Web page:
Columbine bob and dance with eagle claw spurs and fairy blush
As ballerina skirts and satin frills swathe spring’s sunlit meadows…
Aquilegia, commonly known as columbine, swathes the British countryside and cottage gardens at this time of the year. It is, I think, my most favourite spring flower. As its clusters of soft scalloped leaves develop, its stems shoot up and begin to bud, and I can’t wait for its flowers.
The name Aquilegia comes from the Latin word: eagle – aquila. The petal shape is often said to resemble an eagle’s claw. Columbine comes from the Latin word for dove, and is said to have come from the flower’s resemblance to five doves clustered together. It’s also often called Granny’s Bonnet – for its nodding head and bonnet-like appearance.
Many years ago when I started gardening, I had a packet of Thompson and Morgan seeds – a packet which probably came free from Amateur Gardening magazine – and I planted them and tended them in my bedroom! I watched tiny seedlings push through my trays of soil and I raised aquilegias. They have rewarded me every year since as I adore my – now slightly wild and meadow-like – garden swathed in aquilegias every spring!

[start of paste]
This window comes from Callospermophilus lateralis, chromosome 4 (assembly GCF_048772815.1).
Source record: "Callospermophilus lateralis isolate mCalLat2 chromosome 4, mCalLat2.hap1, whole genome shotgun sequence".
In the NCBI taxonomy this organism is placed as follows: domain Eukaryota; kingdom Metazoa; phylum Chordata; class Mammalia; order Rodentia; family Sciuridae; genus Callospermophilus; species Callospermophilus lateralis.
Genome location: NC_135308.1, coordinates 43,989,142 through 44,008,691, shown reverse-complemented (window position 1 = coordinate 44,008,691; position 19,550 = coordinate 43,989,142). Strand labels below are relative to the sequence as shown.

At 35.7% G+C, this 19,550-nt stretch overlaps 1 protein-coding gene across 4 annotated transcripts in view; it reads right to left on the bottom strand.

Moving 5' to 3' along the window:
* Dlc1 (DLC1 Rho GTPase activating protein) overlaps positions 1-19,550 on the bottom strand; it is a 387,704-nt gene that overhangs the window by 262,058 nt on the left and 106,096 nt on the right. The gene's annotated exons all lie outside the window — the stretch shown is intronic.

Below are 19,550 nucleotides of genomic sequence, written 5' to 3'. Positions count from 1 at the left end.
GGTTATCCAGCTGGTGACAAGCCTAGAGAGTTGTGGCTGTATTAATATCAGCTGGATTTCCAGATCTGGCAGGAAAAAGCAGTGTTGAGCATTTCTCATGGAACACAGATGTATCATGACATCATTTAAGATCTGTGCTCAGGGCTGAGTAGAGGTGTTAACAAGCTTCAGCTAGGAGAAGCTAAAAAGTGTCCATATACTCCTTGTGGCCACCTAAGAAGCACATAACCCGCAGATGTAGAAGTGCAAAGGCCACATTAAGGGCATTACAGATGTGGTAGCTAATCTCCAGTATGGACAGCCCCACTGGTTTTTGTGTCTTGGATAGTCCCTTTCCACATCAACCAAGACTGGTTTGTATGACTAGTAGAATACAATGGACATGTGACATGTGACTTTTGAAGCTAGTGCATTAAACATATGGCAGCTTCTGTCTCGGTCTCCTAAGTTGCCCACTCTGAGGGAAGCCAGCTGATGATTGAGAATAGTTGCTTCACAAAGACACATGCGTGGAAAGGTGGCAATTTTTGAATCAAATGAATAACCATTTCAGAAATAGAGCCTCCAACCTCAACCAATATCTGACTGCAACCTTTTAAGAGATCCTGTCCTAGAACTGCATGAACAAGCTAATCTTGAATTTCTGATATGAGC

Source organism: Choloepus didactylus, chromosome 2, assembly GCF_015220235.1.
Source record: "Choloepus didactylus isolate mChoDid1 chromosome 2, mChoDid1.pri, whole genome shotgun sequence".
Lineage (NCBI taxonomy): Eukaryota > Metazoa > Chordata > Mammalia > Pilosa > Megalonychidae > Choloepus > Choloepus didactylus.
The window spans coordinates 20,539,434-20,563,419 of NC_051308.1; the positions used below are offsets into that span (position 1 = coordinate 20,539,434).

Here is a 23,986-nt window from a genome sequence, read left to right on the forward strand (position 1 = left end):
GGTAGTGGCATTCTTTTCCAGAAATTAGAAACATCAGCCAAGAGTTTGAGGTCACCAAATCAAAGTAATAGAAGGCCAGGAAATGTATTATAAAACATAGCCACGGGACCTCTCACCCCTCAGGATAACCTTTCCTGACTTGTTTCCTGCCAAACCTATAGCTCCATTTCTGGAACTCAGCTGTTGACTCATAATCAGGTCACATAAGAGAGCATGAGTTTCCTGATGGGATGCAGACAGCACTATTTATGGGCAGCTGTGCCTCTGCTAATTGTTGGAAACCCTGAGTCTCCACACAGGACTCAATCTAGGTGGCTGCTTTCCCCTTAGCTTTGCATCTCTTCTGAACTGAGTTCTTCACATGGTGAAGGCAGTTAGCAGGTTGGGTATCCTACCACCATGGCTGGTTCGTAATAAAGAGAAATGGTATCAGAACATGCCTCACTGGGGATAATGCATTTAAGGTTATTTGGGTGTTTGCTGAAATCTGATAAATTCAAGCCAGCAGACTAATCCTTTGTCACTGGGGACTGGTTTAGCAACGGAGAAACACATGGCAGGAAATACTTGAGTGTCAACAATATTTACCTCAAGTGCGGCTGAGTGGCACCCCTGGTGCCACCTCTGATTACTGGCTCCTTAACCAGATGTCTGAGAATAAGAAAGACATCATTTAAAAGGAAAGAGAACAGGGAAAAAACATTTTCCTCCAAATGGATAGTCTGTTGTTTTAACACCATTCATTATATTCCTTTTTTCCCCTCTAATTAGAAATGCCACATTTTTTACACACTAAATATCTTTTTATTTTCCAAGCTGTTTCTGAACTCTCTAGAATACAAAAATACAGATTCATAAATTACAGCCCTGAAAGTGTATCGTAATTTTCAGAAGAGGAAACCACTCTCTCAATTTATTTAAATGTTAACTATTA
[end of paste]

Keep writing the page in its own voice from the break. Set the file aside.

I love the way these flowers naturalise, the way the rain collects in their leaves like diamonds, and the way they self-seed and produce beautiful and variegated versions of their parent plants! The parents pushed up every year – I began with Blue Bonnet, deep purple spurs and petals with double white frills – and I was in awe as their later offspring threw out flowers with gorgeous green tints. I had single pink aquilegias with white frills and I collected seeds from dead heads out in the countryside to get dark purple single aquilegias. I bought a white, in bloom from a garden centre, and a pink spur-less double, and after that every variation have been crossbreeds from self-seeding.
They love the shade, but do brilliantly in meadows and woodland, growing and spreading easily. If you don’t want your named varieties to crossbreed, then snip the heads off when they die and don’t let them go to seed. Otherwise, let them be promiscuous and see what they gift you!
My favourites will always be the blues –
deep purples and blues with frills of green and white…
Early evening fairy blush… Delicate ballerinas with their frills and fairy hues…
Check out Beneath The Rainbow to discover my love of cottage garden and wildflowers, you’ll find them in Freya’s heaven – even aquilegias!
‘Freya opened her mind and allowed emotions and simple feelings of beauty flow through her. The feelings weren’t strong, or rich, just pure and simple, and Freya knew at once that all the flowers were vibrantly alive, not just with colour and scent, but with life of their own, each a simple, but divine entity.’
(Beneath the Rainbow – Lisa Shambrook)
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